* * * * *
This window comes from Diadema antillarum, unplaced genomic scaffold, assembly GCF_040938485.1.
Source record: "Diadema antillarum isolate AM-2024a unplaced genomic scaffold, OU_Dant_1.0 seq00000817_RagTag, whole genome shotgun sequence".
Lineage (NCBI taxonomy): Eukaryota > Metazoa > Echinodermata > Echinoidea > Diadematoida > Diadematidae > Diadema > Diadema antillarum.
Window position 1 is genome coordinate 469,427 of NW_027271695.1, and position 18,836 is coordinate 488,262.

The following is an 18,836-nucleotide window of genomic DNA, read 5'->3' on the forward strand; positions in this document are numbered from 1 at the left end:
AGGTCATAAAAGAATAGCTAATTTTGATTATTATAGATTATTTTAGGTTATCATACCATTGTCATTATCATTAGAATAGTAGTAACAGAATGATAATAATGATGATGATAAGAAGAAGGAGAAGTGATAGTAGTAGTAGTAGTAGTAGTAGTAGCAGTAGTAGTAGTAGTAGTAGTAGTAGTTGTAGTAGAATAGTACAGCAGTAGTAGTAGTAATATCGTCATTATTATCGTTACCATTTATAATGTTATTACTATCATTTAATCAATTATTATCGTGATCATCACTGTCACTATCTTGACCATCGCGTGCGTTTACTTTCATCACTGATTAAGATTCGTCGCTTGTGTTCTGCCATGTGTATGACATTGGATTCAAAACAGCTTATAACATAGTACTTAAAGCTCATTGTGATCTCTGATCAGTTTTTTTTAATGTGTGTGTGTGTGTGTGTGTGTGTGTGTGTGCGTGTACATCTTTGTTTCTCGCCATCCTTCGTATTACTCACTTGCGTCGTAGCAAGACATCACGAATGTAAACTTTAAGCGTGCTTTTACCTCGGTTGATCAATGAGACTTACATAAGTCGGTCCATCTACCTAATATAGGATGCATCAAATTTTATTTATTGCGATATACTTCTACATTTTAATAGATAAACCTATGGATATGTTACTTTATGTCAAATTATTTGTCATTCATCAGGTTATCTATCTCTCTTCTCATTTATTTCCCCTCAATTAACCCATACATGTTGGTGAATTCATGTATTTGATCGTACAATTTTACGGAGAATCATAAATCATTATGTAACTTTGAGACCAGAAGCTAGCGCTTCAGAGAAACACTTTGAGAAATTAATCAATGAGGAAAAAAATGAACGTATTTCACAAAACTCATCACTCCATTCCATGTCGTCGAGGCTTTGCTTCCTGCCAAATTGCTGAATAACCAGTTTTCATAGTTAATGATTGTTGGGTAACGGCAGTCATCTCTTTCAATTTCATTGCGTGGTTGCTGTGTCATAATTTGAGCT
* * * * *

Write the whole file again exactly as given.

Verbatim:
This window comes from Diadema antillarum, unplaced genomic scaffold, assembly GCF_040938485.1.
Source record: "Diadema antillarum isolate AM-2024a unplaced genomic scaffold, OU_Dant_1.0 seq00000817_RagTag, whole genome shotgun sequence".
Lineage (NCBI taxonomy): Eukaryota > Metazoa > Echinodermata > Echinoidea > Diadematoida > Diadematidae > Diadema > Diadema antillarum.
Window position 1 is genome coordinate 469,427 of NW_027271695.1, and position 18,836 is coordinate 488,262.

The following is an 18,836-nucleotide window of genomic DNA, read 5'->3' on the forward strand; positions in this document are numbered from 1 at the left end:
AGGTCATAAAAGAATAGCTAATTTTGATTATTATAGATTATTTTAGGTTATCATACCATTGTCATTATCATTAGAATAGTAGTAACAGAATGATAATAATGATGATGATAAGAAGAAGGAGAAGTGATAGTAGTAGTAGTAGTAGTAGTAGTAGCAGTAGTAGTAGTAGTAGTAGTAGTAGTTGTAGTAGAATAGTACAGCAGTAGTAGTAGTAATATCGTCATTATTATCGTTACCATTTATAATGTTATTACTATCATTTAATCAATTATTATCGTGATCATCACTGTCACTATCTTGACCATCGCGTGCGTTTACTTTCATCACTGATTAAGATTCGTCGCTTGTGTTCTGCCATGTGTATGACATTGGATTCAAAACAGCTTATAACATAGTACTTAAAGCTCATTGTGATCTCTGATCAGTTTTTTTTAATGTGTGTGTGTGTGTGTGTGTGTGTGTGTGTGCGTGTACATCTTTGTTTCTCGCCATCCTTCGTATTACTCACTTGCGTCGTAGCAAGACATCACGAATGTAAACTTTAAGCGTGCTTTTACCTCGGTTGATCAATGAGACTTACATAAGTCGGTCCATCTACCTAATATAGGATGCATCAAATTTTATTTATTGCGATATACTTCTACATTTTAATAGATAAACCTATGGATATGTTACTTTATGTCAAATTATTTGTCATTCATCAGGTTATCTATCTCTCTTCTCATTTATTTCCCCTCAATTAACCCATACATGTTGGTGAATTCATGTATTTGATCGTACAATTTTACGGAGAATCATAAATCATTATGTAACTTTGAGACCAGAAGCTAGCGCTTCAGAGAAACACTTTGAGAAATTAATCAATGAGGAAAAAAATGAACGTATTTCACAAAACTCATCACTCCATTCCATGTCGTCGAGGCTTTGCTTCCTGCCAAATTGCTGAATAACCAGTTTTCATAGTTAATGATTGTTGGGTAACGGCAGTCATCTCTTTCAATTTCATTGCGTGGTTGCTGTGTCATAATTTGAGCT